Laura Harvey: Why an Englishwoman abroad is NWSL's sole female survivor
"I don't want a job because I'm a woman, I want it because I'm the best person for the job."
That is the verdict of Englishwoman Laura Harvey, who was the only female coach in charge of a National Women's Soccer team when the 2017 season kicked off in the United States on Saturday.
At 36, Harvey is in to her fifth season in charge of Seattle Reign, in arguably the most competitive women's league in the world.
Yet she is possibly best known in the UK for her time in charge of Arsenal Ladies. Harvey, from Warwickshire, guided the club to three consecutive English league titles, one FA Cup and two Continental Cups.
So how does it feel to be the sole survivor in a competition that had three of its eight teams coached by women when it started in 2013?
The only female coach
"I honestly don't think about it until people bring it up to me," Harvey told BBC World Service. "Whether that is because I was raised in a male-dominated world, I don't know. I do feel pride, 100% I do.
"People ask me if I am a role model. I don't think I am, but when I sit down and talk about it I can understand why people might look at me that way. That is an added responsibility that I should take on."
Harvey left Arsenal to take up the role with the Seattle Reign in 2013. Since that inaugural season they have twice won the NWSL Shield for finishing top of the league, while attendances have doubled, but Harvey says had she not been pushed, she wouldn't have even got the job.
"I didn't put my name in the hat, someone called me and asked me if I was I wanted it," she explained.
"I don't think I would have applied for it, if it was an application process. I probably didn't believe at the time that I was the best person for the job."
Harvey has signed a contract extension until 2020 and is such a part of the country's football set-up she has been helping to coach the USA's Under-23s.
Why are there so few coaches in the WNSL?
Harvey says there are "loads of reasons" for the dearth of women coaches in the league, but thinks men are more likely to chance their arm when it comes to appointments.
"I think the main reason is that a female is more likely to apply for a job and put themselves out there when they believe they are the right person for it, whereas a male might take the risk a little bit more and just put their name in the hat and see how it goes," she said.
"I think sometimes female coaches don't want to put themselves out there to be shot down - because women's football at this level is relatively new, I don't think the cut and thrust of applying for jobs, being let down and the process around it is something we are all comfortable with, but that is a barrier we have to pass."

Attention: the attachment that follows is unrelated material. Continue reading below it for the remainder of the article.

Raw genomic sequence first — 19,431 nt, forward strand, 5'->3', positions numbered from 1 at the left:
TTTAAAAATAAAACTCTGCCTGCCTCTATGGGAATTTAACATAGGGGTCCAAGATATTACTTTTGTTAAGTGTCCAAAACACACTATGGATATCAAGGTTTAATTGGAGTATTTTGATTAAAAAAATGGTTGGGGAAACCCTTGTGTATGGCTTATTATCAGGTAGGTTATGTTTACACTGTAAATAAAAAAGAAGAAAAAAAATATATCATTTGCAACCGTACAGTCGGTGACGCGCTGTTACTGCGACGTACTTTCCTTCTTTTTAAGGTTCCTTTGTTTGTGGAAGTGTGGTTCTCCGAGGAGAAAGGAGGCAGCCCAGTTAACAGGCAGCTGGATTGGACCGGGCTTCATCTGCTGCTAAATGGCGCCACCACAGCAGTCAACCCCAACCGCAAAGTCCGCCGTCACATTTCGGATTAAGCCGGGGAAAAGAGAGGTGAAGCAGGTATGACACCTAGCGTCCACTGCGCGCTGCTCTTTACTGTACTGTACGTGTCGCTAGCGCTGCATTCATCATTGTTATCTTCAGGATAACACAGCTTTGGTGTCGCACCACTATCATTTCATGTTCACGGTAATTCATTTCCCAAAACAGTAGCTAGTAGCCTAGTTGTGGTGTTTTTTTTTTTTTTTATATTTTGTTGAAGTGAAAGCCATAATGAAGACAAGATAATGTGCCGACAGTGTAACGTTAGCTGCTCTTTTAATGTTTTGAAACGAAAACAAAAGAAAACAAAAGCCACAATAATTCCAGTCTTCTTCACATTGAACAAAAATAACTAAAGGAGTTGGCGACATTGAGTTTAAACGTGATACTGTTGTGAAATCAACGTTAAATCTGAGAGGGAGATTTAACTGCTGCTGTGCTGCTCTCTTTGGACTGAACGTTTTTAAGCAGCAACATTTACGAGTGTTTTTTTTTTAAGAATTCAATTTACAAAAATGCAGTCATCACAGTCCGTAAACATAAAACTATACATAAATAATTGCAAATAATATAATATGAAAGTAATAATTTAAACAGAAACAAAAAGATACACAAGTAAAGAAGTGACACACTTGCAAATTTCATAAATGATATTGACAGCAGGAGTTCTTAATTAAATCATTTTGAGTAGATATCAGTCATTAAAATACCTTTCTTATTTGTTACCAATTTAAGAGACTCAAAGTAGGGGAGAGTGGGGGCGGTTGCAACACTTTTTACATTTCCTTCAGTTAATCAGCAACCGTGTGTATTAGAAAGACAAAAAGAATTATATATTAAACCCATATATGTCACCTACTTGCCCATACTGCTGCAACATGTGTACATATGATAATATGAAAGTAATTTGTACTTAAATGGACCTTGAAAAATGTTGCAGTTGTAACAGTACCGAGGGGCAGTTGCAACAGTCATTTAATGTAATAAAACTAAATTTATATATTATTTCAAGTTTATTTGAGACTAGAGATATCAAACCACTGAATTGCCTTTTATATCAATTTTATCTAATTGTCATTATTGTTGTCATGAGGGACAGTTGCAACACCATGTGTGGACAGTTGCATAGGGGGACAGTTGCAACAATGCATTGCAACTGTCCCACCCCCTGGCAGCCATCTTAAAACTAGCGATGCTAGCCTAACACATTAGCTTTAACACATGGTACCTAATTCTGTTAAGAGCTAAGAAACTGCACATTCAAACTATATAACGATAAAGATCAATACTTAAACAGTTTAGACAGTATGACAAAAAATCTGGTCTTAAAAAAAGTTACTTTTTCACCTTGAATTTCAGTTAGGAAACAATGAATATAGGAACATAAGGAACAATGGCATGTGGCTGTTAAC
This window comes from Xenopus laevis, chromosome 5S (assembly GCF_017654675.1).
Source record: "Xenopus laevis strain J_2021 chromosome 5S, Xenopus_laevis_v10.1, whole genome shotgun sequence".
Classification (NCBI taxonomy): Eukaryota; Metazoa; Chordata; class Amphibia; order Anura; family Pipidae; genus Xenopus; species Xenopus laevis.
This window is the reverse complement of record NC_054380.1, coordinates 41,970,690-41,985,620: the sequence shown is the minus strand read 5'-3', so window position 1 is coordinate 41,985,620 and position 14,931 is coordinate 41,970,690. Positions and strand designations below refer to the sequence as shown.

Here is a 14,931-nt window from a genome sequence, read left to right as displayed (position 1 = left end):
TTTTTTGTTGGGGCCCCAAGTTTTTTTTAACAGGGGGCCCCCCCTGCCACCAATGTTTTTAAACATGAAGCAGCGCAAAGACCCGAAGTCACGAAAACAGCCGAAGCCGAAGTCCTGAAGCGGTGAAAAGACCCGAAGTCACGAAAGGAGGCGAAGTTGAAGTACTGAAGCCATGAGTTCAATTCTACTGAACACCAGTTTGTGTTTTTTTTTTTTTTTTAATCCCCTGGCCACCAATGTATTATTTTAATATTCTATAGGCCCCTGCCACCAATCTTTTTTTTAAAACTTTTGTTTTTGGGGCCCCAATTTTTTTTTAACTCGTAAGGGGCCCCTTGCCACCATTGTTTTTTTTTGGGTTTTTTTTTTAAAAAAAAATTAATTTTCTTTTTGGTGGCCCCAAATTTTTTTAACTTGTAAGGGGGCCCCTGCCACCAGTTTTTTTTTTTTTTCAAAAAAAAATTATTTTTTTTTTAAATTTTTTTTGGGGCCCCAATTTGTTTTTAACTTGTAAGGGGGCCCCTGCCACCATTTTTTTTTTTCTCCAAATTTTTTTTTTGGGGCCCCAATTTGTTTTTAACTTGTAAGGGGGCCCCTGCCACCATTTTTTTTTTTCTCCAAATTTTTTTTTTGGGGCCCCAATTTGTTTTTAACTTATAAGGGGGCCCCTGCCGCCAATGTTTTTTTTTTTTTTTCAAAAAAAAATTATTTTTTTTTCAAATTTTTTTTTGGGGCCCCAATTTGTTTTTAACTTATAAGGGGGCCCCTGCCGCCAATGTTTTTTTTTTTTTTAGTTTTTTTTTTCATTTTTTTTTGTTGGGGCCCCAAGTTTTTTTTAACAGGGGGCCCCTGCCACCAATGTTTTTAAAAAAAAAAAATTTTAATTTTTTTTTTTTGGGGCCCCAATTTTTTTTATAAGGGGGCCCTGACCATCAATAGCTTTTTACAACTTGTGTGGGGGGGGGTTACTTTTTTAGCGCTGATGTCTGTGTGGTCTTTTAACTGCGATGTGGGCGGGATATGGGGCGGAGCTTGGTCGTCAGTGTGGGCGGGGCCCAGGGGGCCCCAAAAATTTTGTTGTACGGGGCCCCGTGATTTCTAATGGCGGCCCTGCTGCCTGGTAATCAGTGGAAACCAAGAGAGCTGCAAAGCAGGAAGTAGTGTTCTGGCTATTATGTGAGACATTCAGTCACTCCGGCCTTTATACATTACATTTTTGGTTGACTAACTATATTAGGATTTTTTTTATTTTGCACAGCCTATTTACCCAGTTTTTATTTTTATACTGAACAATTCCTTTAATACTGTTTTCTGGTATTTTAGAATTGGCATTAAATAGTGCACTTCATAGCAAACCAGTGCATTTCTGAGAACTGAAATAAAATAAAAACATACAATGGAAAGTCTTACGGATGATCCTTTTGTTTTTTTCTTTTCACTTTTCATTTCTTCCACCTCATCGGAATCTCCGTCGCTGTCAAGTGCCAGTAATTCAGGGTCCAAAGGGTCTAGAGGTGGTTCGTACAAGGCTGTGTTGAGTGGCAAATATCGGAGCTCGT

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At the age of 22, Harvey's hopes of a career as a professional footballer were ended as she ruptured the anterior cruciate ligament in her knee playing for Birmingham City Ladies. She quickly turned to coaching at the club, influenced from an early age by her father, who was a youth coach at Coventry.
"I think that any female coach who is willing to put themselves out there and really give it a shot will be given the opportunity in this league. I really believe that.
"There is no female coach that I know who wants a job just because it is something that has been put in place to ensure that they get it."
Harvey's first season in the NWSL was a steep learning curve. She lost nine of her first 10 games in charge. But the club's owners, Bill and Teresa Predmore, stood by their coach and their support was rewarded. Harvey is one of only three coaches remaining from that debut season.
Will a woman ever manage in the Premier League?
Harvey doubts any breakthrough for women is imminent in her own country.
"Do I think it is going to happen in the Premier League in my lifetime? No, I don't," she said.
"It doesn't really bother me - if someone is willing to take a risk on a female and truly believes that they are the right person for the job then I would like to think it can happen.
"Back home in England, though, the media are ruthless - you only have to look at Bob Bradley at Swansea for that. The moment that he said something that wasn't quite what people wanted him to say, that was it, it was game over.
"There is just not that barrier here in America as much. There is still a barrier, but it is one I think can be broken down a lot earlier than at home."
Despite the fact the NWSL has struggled to employ women in high-profile coaching jobs, Harvey remains optimistic there is a route for the best female coaches to move into the men's game.
"I actually think if it is going happen, it will happen here before it happens in England. The US is more open-minded towards the women's game. I think the TV ratings show that.
"The level at which the US national team is held in regard compared to the men gives everyone a chance. I think that the MLS could be the place that you see a female coach. I really believe that.
"I am not saying it can't happen at home in England, but if it did, it would happen in the Conference or League Two."
Laura Harvey was speaking to the BBC World Service as part of the BBC's From Elite to Grassroots women's football series.